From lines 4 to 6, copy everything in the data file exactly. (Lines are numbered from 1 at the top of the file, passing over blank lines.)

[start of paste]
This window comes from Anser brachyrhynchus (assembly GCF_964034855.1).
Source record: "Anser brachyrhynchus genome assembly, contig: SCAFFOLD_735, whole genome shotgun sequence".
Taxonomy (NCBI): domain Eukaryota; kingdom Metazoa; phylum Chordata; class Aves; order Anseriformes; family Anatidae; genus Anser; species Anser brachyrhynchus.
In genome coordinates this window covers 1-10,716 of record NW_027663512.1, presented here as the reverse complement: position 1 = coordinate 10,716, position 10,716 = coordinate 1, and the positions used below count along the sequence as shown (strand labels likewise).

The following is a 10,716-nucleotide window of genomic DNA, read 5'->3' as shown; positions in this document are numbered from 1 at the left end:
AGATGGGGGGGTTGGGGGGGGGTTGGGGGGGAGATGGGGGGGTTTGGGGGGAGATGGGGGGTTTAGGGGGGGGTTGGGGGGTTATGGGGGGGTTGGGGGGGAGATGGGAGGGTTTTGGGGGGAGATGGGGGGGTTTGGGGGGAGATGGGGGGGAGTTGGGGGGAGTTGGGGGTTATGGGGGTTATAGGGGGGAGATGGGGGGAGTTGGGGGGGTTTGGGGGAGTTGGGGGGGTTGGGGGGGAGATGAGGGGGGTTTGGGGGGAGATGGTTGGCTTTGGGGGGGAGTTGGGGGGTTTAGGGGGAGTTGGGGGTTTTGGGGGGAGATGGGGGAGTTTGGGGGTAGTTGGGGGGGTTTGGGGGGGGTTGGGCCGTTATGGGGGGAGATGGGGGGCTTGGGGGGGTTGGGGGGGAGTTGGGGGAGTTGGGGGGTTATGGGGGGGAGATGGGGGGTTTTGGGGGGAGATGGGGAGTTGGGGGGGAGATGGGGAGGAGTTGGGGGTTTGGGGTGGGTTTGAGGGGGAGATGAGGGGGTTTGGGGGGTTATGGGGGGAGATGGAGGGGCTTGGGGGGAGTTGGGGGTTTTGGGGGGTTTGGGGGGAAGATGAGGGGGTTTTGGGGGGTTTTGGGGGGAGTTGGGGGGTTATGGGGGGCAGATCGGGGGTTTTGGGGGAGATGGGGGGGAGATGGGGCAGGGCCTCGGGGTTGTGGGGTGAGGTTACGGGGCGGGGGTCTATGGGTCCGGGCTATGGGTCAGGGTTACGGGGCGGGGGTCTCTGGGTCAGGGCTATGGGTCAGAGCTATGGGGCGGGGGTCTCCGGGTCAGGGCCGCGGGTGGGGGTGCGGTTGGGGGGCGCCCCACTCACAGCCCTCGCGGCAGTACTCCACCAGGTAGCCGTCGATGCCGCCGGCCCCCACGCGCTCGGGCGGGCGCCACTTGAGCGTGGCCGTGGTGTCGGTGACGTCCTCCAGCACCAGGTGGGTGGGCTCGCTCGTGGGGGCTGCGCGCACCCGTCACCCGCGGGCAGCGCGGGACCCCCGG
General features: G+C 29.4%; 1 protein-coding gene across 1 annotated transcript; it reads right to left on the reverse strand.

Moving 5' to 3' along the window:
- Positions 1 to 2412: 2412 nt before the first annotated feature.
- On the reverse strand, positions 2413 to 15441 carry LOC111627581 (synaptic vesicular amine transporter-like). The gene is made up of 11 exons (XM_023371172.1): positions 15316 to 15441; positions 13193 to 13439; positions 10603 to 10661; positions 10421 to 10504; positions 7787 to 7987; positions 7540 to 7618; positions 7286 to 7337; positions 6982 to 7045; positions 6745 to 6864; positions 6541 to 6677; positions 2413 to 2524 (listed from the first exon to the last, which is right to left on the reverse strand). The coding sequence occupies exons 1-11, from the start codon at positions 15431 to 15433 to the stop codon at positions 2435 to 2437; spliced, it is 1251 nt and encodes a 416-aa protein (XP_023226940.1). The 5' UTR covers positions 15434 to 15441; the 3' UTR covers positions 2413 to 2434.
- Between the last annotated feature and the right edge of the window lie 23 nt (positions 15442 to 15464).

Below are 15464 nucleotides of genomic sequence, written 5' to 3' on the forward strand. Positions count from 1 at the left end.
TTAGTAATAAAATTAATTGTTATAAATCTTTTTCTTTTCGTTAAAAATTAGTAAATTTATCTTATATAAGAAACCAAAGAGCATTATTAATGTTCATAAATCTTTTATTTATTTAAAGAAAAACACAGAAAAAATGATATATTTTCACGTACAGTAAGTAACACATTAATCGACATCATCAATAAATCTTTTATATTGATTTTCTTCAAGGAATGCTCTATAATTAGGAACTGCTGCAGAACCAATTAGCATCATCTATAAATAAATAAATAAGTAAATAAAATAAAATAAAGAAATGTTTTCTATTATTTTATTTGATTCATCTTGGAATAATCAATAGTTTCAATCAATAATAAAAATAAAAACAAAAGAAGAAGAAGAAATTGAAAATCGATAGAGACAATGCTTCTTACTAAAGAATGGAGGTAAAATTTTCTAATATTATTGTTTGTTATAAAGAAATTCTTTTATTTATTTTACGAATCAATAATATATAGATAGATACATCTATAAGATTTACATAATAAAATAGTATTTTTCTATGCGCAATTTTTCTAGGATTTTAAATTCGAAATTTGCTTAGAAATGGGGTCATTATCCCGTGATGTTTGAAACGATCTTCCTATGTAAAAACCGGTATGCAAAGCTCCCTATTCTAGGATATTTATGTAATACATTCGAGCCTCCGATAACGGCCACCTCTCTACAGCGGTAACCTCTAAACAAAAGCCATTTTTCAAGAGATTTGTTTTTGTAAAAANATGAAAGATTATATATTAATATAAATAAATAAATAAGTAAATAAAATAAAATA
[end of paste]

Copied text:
In genome coordinates this window covers 1-10,716 of record NW_027663512.1, presented here as the reverse complement: position 1 = coordinate 10,716, position 10,716 = coordinate 1, and the positions used below count along the sequence as shown (strand labels likewise).

The following is a 10,716-nucleotide window of genomic DNA, read 5'->3' as shown; positions in this document are numbered from 1 at the left end:
AGATGGGGGGGTTGGGGGGGGGTTGGGGGGGAGATGGGGGGGTTTGGGGGGAGATGGGGGGTTTAGGGGGGGGTTGGGGGGTTATGGGGGGGTTGGGGGGGAGATGGGAGGGTTTTGGGGGGAGATGGGGGGGTTTGGGGGGAGATGGGGGGGAGTTGGGGGGAGTTGGGGGTTATGGGGGTTATAGGGGGGAGATGGGGGGAGTTGGGGGGGTTTGGGGGAGTTGGGGGGGTTGGGGGGGAGATGAGGGGGGTTTGGGGGGAGATGGTTGGCTTTGGGGGGGAGTTGGGGGGTTTAGGGGGAGTTGGGGGTTTTGGGGGGAGATGGGGGAGTTTGGGGGTAGTTGGGGGGGTTTGGGGGGGGTTGGGCCGTTATGGGGGGAGATGGGGGGCTTGGGGGGGTTGGGGGGGAGTTGGGGGAGTTGGGGGGTTATGGGGGGGAGATGGGGGGTTTTGGGGGGAGATGGGGAGTTGGGGGGGAGATGGGGAGGAGTTGGGGGTTTGGGGTGGGTTTGAGGGGGAGATGAGGGGGTTTGGGGGGTTATGGGGGGAGATGGAGGGGCTTGGGGGGAGTTGGGGGTTTTGGGGGGTTTGGGGGGAAGATGAGGGGGTTTTGGGGGGTTTTGGGGGGAGTTGGGGGGTTATGGGGGGCAGATCGGGGGTTTTGGGGGAGATGGGGGGGAGATGGGGCAGGGCCTCGGGGTTGTGGGGTGAGGTTACGGGGCGGGGGTCTATGGGTCCGGGCTATGGGTCAGGGTTACGGGGCGGGGGTCTCTGGGTCAGGGCTATGGGTCAGAGCTATGGGGCGGGGGTCTCCGGGTCAGGGCCGCGGGTGGGGGTGCGGTTGGGGGGCGCCCCACTCACAGCCCTCGCGGCAGTACTCCACCAGGTAGCCGTCGATGCCGCCGGCCCCCACGCGCTCGGGCGGGCGCCACTTGAGCGTGGCCGTGGTGTCGGTGACGTCCTCCAGCACCAGGTGGGTGGGCTCGCTCGTGGGGGCTGCGCGCACCCGTCACCCGCGGGCAGCGCGGGACCCCCGG